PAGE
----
Federal Highway Administration (FHWA), Federal Transit Administration (FTA), DOT.
Notice; request for comments.
This notice requests comments on the conditions under which high speed rail projects should be eligible for congestion mitigation and air quality improvement (CMAQ) funding. Eligibility under the CMAQ program has already been granted for high speed rail improvements located within air quality nonattainment and maintenance areas. At issue is if, and under what conditions, State Departments of Transportation (State DOTs) should be permitted to use the State's CMAQ allocation to fund high speed rail improvements located outside of nonattainment or maintenance areas. Several States have recently explored the possibility of using CMAQ funds for such projects prompting the need for this notice. Funding under the CMAQ program has generally been limited to expenditures within nonattainment and maintenance areas, and projects or programs located outside of such areas have not usually been eligible. However, it may be possible to realize emission reductions, the primary purpose of the CMAQ program, within nonattainment and maintenance areas even if the project is located outside of such areas. The FHWA and the FTA seek your input regarding whether, and under what conditions, these emission reductions might allow States to allocate CMAQ program funds for projects outside of nonattainment and maintenance areas to meet the statutory requirements and be eligible, and whether there are other considerations which make this proposition either more or less reasonable.
To assure consideration, comments on the high speed rail proposal for the CMAQ program must be received on or before May 1, 2000.
Submit written, signed comments to the docket number that appears in the heading of this document to the Docket Clerk, U.S. DOT Dockets, Room PL-401, 400 Seventh Street, SW., Washington, DC 20590-0001. All comments received will be available for examination at the above address between 9 a.m. and 5 p.m., et., Monday through Friday, except Federal holidays. Those desiring notification of receipt of comments must include a self-addressed, stamped envelope or postcard.Start Further Info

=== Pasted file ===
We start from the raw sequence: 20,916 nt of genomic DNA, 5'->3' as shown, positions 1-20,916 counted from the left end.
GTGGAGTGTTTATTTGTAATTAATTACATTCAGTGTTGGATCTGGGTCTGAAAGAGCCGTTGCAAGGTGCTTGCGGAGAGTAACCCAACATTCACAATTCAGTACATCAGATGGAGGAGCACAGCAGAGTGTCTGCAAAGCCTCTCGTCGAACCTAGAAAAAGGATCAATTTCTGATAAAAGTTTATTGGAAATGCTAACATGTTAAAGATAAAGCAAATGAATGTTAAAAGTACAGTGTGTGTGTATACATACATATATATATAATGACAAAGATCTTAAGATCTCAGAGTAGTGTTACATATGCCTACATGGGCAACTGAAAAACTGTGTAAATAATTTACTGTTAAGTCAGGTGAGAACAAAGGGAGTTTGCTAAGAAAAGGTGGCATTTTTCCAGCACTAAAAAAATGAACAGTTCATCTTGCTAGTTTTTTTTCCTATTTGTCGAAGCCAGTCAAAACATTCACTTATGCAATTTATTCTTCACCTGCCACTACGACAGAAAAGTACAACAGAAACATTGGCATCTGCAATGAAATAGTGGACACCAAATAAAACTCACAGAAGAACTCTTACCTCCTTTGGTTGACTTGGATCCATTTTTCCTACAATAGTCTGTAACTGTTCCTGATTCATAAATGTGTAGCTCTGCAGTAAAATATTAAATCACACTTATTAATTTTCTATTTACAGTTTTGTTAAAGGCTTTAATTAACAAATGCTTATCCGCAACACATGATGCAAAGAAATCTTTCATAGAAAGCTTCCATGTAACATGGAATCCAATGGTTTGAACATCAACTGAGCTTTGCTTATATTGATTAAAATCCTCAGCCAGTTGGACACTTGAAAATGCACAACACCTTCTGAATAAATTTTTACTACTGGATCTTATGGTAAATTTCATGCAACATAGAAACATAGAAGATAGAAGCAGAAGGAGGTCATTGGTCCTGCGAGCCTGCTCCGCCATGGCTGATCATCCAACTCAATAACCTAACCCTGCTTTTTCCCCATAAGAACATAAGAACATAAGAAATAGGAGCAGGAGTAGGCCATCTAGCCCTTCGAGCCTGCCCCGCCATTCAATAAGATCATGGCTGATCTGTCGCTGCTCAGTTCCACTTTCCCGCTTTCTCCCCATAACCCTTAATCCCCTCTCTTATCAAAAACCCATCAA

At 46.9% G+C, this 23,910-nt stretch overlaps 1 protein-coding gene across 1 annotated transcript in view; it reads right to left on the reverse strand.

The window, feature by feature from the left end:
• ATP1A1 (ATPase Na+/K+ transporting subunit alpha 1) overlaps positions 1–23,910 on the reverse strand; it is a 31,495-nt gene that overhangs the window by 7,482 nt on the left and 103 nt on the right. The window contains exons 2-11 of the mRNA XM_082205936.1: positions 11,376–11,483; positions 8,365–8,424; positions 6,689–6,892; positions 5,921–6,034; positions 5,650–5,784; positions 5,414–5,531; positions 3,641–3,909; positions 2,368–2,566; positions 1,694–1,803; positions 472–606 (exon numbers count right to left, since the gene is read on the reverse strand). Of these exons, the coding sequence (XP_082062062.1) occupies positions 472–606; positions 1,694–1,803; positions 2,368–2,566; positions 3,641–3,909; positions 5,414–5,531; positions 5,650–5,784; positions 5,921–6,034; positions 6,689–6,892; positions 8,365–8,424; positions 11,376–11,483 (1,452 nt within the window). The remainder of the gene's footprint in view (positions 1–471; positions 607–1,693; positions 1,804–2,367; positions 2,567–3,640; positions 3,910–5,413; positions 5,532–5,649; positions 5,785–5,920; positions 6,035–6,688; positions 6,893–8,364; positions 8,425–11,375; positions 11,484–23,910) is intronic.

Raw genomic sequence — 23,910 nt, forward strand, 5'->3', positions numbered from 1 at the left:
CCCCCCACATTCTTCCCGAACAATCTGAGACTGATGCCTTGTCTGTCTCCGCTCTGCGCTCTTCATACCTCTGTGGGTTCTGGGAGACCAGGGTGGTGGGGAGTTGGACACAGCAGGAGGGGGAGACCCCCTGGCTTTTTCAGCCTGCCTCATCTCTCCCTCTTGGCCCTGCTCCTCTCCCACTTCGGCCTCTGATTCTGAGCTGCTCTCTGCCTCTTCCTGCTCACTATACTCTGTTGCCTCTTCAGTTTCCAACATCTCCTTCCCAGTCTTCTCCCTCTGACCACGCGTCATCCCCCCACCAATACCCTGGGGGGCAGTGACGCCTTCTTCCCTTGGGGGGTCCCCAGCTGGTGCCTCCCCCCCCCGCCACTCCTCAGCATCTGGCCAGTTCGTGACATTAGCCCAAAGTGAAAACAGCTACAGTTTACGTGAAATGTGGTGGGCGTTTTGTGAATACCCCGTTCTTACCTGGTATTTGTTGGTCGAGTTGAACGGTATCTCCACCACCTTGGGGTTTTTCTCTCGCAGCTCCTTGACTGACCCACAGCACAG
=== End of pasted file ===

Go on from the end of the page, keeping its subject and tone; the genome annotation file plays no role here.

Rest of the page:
FOR FURTHER INFORMATION CONTACT:
For the FHWA program office: Mr. Michael J. Savonis, Office of Planning and Environment, (202) 366-2080; and for legal issues, Mr. Harold Aikens, Office of the Chief Counsel, (202) 366-0764. For the FTA program office: Mr. Abbe Marner, Office of Planning, (202) 366-4317; and for legal issues, Mr. Scott Biehl, Office of the Chief Counsel, (202) 366-0952. Office hours are from 8 a.m. to 4:30 p.m., et., Monday through Friday, except Federal holidays.End Further Info End Preamble Start Supplemental Information
Internet users may access all comments received by the U.S. DOT Dockets, Room PL-401, by using the universal resource locator (URL): http://dms.dot.gov. It is available 24 hours a day, 365 days each year. Please follow the instructions online for more information and help.
An electronic copy of this document may be downloaded using a modem and suitable communications software from the Government Printing Office's Electronic Bulletin Board Service at (202) 512-1661. Internet users may reach the Federal Register's home page Start Printed Page 16998at: http://www.nara.gov/fedreg and the Government Printing Office's database at: http://www.access.gpo.gov/nara.
Opportunity for Comment
The FHWA and the FTA seek your input on whether, and under what conditions, States should be permitted to use CMAQ funds for projects, such as high speed rail, located outside of nonattainment or maintenance area boundaries, if they can demonstrate air quality benefits within the nonattainment or maintenance area.